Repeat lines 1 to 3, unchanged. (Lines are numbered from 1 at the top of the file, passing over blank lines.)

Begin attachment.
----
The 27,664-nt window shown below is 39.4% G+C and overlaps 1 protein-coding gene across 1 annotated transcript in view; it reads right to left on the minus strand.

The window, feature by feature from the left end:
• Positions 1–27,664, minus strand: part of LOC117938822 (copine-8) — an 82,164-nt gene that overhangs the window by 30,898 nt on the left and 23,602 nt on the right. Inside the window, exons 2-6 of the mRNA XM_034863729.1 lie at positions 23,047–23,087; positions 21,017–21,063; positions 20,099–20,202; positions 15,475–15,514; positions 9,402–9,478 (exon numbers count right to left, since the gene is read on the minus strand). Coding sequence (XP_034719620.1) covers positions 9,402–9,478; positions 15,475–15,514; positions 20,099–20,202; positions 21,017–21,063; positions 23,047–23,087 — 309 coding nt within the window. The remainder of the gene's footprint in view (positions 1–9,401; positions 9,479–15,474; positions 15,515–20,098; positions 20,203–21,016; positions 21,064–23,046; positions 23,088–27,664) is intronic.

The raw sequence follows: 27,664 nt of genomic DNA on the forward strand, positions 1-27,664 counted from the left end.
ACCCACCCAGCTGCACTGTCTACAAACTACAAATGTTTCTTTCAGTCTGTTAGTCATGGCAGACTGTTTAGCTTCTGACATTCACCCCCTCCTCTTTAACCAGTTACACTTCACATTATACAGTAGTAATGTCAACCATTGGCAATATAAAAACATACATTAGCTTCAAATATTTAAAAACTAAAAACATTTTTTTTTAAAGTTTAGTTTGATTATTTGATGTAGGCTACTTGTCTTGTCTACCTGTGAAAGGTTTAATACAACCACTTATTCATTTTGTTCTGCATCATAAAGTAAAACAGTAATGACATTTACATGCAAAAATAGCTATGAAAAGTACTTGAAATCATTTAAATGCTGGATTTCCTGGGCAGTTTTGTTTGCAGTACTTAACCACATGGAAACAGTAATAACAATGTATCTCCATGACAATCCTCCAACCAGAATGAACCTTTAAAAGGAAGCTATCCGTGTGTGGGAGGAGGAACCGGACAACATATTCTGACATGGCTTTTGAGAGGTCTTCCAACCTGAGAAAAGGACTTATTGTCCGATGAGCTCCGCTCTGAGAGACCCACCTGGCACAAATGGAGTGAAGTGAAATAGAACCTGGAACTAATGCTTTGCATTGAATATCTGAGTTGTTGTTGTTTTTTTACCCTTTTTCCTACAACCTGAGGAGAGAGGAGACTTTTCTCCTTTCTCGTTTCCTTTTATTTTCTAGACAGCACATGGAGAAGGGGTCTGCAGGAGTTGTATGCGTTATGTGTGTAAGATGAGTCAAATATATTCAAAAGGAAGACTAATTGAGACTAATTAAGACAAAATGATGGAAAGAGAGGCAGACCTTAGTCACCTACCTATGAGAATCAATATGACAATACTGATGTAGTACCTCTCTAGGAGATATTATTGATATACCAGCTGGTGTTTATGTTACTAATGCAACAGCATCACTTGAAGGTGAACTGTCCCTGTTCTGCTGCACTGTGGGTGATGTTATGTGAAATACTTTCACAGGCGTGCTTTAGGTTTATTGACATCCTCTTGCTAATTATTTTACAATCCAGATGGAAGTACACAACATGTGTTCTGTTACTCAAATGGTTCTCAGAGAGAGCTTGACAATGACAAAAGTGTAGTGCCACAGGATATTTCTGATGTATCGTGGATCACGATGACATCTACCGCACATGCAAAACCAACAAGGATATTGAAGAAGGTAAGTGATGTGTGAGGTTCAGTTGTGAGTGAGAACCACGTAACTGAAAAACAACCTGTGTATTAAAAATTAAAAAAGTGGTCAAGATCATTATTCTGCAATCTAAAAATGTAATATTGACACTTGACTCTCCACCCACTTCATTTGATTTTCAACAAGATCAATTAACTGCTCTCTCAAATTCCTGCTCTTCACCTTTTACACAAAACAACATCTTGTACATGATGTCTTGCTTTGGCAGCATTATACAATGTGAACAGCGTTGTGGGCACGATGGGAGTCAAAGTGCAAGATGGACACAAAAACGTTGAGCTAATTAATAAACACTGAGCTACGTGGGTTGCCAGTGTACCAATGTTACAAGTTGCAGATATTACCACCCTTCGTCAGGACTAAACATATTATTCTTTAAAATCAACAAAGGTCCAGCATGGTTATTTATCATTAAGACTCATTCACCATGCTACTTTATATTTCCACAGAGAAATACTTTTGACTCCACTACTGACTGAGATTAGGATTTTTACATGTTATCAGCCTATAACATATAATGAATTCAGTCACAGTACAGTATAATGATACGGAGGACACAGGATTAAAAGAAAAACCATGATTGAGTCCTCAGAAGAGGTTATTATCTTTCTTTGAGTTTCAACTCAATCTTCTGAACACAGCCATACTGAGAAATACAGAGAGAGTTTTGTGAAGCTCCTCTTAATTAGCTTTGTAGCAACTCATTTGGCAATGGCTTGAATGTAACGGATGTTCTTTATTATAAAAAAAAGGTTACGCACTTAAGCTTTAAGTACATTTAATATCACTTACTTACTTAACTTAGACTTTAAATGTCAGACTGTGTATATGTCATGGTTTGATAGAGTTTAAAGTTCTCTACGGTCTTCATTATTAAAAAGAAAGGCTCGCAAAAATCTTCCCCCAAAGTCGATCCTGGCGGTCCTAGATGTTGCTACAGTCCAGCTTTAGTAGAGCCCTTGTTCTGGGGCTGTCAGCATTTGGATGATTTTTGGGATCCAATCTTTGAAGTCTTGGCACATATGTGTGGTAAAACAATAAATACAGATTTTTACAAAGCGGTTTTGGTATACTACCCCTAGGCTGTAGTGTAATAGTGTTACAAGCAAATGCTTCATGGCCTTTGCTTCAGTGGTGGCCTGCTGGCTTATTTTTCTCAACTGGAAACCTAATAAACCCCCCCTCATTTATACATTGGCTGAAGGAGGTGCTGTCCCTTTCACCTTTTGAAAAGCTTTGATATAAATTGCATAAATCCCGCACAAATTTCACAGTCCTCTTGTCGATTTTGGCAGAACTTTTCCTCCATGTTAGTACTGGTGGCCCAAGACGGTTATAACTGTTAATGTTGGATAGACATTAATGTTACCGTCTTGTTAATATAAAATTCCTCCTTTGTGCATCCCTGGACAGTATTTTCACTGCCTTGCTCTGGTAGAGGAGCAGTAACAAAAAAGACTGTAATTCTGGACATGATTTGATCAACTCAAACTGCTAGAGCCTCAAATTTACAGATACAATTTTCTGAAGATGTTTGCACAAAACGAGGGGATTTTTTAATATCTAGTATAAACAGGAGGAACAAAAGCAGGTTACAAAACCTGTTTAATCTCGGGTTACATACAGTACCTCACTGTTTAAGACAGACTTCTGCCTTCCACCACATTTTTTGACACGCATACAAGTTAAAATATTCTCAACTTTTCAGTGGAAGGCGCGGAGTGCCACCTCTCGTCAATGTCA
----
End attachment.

The 27,664-nt window shown below is 39.4% G+C and overlaps 1 protein-coding gene across 1 annotated transcript in view; it reads right to left on the minus strand.

The window, feature by feature from the left end:
• Positions 1–27,664, minus strand: part of LOC117938822 (copine-8) — an 82,164-nt gene that overhangs the window by 30,898 nt on the left and 23,602 nt on the right. Inside the window, exons 2-6 of the mRNA XM_034863729.1 lie at positions 23,047–23,087; positions 21,017–21,063; positions 20,099–20,202; positions 15,475–15,514; positions 9,402–9,478 (exon numbers count right to left, since the gene is read on the minus strand). Coding sequence (XP_034719620.1) covers positions 9,402–9,478; positions 15,475–15,514; positions 20,099–20,202; positions 21,017–21,063; positions 23,047–23,087 — 309 coding nt within the window. The remainder of the gene's footprint in view (positions 1–9,401; positions 9,479–15,474; positions 15,515–20,098; positions 20,203–21,016; positions 21,064–23,046; positions 23,088–27,664) is intronic.